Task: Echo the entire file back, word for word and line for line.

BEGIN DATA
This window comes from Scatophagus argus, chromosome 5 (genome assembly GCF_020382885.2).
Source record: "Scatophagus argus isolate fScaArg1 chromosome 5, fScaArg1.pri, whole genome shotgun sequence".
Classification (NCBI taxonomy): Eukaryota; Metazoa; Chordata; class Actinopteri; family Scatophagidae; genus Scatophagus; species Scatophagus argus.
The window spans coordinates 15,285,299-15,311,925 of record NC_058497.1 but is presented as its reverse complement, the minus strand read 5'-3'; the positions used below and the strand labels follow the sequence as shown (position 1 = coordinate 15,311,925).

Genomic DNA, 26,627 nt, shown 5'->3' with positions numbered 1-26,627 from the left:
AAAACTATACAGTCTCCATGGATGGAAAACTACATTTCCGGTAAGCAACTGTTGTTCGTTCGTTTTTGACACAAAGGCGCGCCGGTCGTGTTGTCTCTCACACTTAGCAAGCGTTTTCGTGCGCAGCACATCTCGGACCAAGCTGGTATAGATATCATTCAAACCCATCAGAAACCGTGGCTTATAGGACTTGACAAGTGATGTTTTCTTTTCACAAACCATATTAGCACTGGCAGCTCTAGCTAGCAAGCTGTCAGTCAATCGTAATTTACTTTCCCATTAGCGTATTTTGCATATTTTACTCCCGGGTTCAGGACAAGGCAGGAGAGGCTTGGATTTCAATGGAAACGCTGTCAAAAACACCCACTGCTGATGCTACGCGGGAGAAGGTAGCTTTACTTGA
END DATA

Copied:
This window comes from Scatophagus argus, chromosome 5 (genome assembly GCF_020382885.2).
Source record: "Scatophagus argus isolate fScaArg1 chromosome 5, fScaArg1.pri, whole genome shotgun sequence".
Classification (NCBI taxonomy): Eukaryota; Metazoa; Chordata; class Actinopteri; family Scatophagidae; genus Scatophagus; species Scatophagus argus.
The window spans coordinates 15,285,299-15,311,925 of record NC_058497.1 but is presented as its reverse complement, the minus strand read 5'-3'; the positions used below and the strand labels follow the sequence as shown (position 1 = coordinate 15,311,925).

Genomic DNA, 26,627 nt, shown 5'->3' with positions numbered 1-26,627 from the left:
AAAACTATACAGTCTCCATGGATGGAAAACTACATTTCCGGTAAGCAACTGTTGTTCGTTCGTTTTTGACACAAAGGCGCGCCGGTCGTGTTGTCTCTCACACTTAGCAAGCGTTTTCGTGCGCAGCACATCTCGGACCAAGCTGGTATAGATATCATTCAAACCCATCAGAAACCGTGGCTTATAGGACTTGACAAGTGATGTTTTCTTTTCACAAACCATATTAGCACTGGCAGCTCTAGCTAGCAAGCTGTCAGTCAATCGTAATTTACTTTCCCATTAGCGTATTTTGCATATTTTACTCCCGGGTTCAGGACAAGGCAGGAGAGGCTTGGATTTCAATGGAAACGCTGTCAAAAACACCCACTGCTGATGCTACGCGGGAGAAGGTAGCTTTACTTGA